Enforce stricter types via lint when in strict mode

🚀 Feature request

Command

  • generate library

Description

By default, it is not required to explicitly type functions’ return value, as TypeScript can always infer the type based on the function code.

But the inference assumes that the function’s code is correct. If the code change or is incorrect, the return type inference will reflect that.

While it is acceptable in applications, as it will raise an error where the function is used if the types do not match anymore, it is more dangerous in a library, as the functions are not used directly. It can lead to unwanted breaking changes in the public API.

Describe the solution you’d like

TSLint has a rule to enforce functions’ return type (and ESLint too, for the future migration):

{
  "rules": {
    "typedef": [true, "call-signature"]
  }
}

It could be added when doing ng g library.

It is an easy change as:

  • it won’t impact applications: libraries already have a specific tslint.json due to --prefix option
  • it won’t impact already created libraries as it only happens when generating a new one

This is a really easy thing to add, I can take care of the PR if Angular team signal is green.

If it is considered a too big step, it could be added only if the workspace is already using TypeScript strict mode (following the new --strict option in Angular >= 9). But I think as we are talking about libraries, it should really be the default: libraries authors must be stricter to avoid compatibility issues (strict mode should even be the default for libraries, but it would be another discussion).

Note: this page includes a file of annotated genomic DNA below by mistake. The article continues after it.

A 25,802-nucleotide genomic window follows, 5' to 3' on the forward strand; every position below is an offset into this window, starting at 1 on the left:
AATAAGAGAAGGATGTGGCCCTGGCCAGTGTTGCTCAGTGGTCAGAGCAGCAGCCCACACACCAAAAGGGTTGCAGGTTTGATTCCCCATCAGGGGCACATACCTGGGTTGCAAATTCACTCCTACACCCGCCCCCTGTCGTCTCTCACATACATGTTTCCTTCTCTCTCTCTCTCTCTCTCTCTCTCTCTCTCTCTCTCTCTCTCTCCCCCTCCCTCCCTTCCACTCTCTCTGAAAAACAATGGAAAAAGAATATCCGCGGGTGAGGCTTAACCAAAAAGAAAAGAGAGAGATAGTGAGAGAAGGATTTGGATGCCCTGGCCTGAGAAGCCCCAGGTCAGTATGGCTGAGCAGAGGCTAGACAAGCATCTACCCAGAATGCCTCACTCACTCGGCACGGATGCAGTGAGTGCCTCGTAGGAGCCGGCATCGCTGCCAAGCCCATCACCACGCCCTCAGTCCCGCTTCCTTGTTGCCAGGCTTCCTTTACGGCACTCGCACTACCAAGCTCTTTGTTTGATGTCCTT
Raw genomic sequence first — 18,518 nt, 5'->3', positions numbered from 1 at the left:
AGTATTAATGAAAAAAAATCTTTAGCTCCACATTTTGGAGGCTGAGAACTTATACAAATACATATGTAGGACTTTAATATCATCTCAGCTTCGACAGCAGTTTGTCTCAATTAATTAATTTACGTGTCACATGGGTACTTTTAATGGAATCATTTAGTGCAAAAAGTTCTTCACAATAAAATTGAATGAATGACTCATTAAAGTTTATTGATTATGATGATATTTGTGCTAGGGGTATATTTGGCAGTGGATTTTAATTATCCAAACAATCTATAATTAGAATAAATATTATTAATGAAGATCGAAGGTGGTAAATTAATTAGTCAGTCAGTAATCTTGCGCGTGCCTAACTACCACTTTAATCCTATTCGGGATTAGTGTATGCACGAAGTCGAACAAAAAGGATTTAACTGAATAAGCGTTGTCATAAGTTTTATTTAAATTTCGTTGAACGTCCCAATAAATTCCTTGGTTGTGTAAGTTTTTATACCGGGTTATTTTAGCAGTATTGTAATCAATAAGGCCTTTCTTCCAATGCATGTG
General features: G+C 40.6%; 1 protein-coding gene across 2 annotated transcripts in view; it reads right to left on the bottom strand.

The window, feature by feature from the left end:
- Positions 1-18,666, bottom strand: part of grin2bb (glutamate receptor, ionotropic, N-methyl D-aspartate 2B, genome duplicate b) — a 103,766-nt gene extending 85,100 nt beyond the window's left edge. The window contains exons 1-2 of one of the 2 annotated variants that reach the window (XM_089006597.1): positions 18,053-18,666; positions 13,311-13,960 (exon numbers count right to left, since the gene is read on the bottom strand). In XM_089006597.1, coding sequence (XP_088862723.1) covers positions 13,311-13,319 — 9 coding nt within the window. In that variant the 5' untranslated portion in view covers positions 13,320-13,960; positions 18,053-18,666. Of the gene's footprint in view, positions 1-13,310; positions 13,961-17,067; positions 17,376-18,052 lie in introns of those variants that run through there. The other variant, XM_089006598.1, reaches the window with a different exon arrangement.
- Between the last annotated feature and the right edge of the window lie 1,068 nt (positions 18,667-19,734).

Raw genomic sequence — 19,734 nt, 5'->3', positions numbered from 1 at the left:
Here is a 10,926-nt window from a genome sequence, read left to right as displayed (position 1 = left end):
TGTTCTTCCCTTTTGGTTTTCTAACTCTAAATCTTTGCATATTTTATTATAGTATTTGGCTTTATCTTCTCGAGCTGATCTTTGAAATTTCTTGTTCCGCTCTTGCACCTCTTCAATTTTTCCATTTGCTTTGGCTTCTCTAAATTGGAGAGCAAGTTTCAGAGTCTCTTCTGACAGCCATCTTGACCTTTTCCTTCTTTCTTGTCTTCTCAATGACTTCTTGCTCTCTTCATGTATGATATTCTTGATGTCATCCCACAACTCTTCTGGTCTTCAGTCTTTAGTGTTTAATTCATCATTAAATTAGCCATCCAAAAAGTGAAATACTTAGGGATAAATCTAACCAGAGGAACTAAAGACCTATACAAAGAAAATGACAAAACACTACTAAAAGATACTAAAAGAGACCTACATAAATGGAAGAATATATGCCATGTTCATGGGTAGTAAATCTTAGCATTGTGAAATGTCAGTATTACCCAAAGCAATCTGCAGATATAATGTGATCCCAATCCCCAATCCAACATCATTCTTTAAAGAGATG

1 possible answer(s) on “Enforce stricter types via lint when in strict mode

  1. @cyrilletuzi, the end goal is indeed to make strict mode the default in the future, but we cannot yet. Because we want to make sure that all the courses and docs out there are complaint with strict mode, as don’t want to invalid courses, nor make it harder for new developers to use Angular just because some explains are not strict complaint.

    I agree that when not using TypeScript in strict mode, you will use only a very small fraction of the potential of the TS type-checker which will lead to bugs which could be caught at an earlier stage.

    Thanks for your PR bdw 😁